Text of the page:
Thursday, July 23, 2009
a "skosh" intriguing
In Japanese many foreign "loanwords" have been adopted and adapted into the Japanese lexicon, known as Gairaigo (外来語). You have come across them, and they are usually written phonetically in katakana, like:
Well, this interesting tidbit just came through my inbox today. An inversion that I wasn't aware of:
The Word of the Day for July 23 is:
skosh \SKOHSH\ noun
: a small amount : bit, smidgen
The barista sprinkled a skosh of fresh ginger onto the milky surface of the latte.
Did you know?
The word "skosh" comes from the Japanese word "sukoshi," which is pronounced "skoh shee" and means "a tiny bit" or "a small amount." The Japanese word was shortened by U.S. servicemen stationed in Japan after World War II. Later, in the Korean War, a small soldier was often nicknamed "Skosh." In civilian-speak, "skosh" can be used as a noun (as in our example sentence) or adverbially (as in "I'm a skosh tired").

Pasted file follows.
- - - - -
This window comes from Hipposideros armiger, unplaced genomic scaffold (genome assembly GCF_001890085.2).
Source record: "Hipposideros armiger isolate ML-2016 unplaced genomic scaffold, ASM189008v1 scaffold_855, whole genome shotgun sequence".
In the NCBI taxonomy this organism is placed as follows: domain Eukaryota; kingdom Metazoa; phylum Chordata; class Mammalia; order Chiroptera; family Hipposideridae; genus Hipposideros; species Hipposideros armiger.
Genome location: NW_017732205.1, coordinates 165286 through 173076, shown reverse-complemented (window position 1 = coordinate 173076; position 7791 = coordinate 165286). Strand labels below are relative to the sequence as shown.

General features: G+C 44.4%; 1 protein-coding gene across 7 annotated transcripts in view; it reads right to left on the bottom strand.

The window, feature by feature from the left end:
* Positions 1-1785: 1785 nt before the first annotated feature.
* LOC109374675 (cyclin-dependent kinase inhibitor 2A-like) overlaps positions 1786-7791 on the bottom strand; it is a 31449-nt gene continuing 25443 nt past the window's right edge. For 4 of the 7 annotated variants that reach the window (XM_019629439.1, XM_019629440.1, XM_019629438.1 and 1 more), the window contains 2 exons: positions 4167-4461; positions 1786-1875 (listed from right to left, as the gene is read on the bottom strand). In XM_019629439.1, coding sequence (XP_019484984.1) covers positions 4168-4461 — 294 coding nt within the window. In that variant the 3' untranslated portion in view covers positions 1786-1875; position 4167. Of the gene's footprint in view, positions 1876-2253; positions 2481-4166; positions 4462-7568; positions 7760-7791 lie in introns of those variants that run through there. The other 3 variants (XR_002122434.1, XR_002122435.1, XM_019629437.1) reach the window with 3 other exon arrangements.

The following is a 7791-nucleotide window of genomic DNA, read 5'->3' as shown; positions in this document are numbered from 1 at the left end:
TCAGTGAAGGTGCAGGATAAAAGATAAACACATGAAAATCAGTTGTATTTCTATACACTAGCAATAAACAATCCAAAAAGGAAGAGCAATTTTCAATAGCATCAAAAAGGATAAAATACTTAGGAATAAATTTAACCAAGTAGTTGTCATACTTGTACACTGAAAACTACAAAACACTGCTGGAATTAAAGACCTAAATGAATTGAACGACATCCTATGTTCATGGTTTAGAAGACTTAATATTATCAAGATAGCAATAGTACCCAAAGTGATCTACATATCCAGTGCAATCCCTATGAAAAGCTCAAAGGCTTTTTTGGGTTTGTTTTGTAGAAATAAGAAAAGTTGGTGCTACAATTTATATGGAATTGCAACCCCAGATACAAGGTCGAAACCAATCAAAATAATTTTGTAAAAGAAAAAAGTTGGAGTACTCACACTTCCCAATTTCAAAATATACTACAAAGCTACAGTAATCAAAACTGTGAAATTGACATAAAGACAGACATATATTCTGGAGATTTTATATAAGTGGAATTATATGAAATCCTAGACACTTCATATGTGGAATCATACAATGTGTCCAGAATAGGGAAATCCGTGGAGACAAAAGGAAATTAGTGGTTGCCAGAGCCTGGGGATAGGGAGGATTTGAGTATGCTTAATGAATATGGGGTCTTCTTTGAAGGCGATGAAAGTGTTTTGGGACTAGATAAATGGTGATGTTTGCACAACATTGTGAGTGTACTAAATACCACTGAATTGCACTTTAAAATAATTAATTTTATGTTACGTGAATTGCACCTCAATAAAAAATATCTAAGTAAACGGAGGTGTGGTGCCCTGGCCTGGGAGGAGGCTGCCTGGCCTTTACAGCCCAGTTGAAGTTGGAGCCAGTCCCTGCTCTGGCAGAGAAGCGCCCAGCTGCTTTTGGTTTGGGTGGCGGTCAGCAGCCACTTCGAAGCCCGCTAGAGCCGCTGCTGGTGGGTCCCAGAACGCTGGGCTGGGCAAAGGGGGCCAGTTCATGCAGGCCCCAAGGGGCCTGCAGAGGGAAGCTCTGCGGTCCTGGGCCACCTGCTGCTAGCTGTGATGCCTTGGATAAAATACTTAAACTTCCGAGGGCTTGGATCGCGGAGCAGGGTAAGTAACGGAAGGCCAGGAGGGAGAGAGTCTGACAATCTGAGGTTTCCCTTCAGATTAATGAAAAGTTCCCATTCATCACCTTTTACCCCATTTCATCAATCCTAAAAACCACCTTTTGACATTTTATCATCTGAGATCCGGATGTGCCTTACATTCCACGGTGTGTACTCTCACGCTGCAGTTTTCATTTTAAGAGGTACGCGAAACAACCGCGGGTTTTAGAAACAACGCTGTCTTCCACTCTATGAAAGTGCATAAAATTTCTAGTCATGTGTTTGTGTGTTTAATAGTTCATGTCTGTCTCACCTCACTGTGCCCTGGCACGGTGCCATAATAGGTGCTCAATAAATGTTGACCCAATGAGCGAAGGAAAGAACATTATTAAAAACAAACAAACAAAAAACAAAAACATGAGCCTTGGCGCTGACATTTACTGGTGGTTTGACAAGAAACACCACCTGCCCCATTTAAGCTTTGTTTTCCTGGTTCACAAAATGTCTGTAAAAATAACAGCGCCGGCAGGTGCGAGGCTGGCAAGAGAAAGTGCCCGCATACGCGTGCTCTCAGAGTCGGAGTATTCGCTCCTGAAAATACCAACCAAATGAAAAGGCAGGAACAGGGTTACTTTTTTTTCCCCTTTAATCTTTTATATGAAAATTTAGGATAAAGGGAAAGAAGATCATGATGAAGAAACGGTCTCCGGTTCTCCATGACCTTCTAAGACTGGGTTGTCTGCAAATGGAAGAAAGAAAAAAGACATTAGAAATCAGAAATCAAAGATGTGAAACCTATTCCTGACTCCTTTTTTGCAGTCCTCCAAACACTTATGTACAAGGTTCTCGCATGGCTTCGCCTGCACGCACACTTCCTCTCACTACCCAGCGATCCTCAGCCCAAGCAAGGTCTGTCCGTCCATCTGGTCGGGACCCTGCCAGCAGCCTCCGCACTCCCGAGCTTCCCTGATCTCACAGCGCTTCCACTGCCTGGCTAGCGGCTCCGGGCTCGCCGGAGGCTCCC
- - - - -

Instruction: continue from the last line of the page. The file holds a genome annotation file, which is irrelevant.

So I'm going to try to use this however I can. Might make me sound a little Commonwealth, but perhaps it is worth the risk
And what is the most recognized foreign loanword in the Japanese language today? Guess!
Does this all mean a breaking down of cultural barriers and differences, for better or worse? Some don't think necessarily so.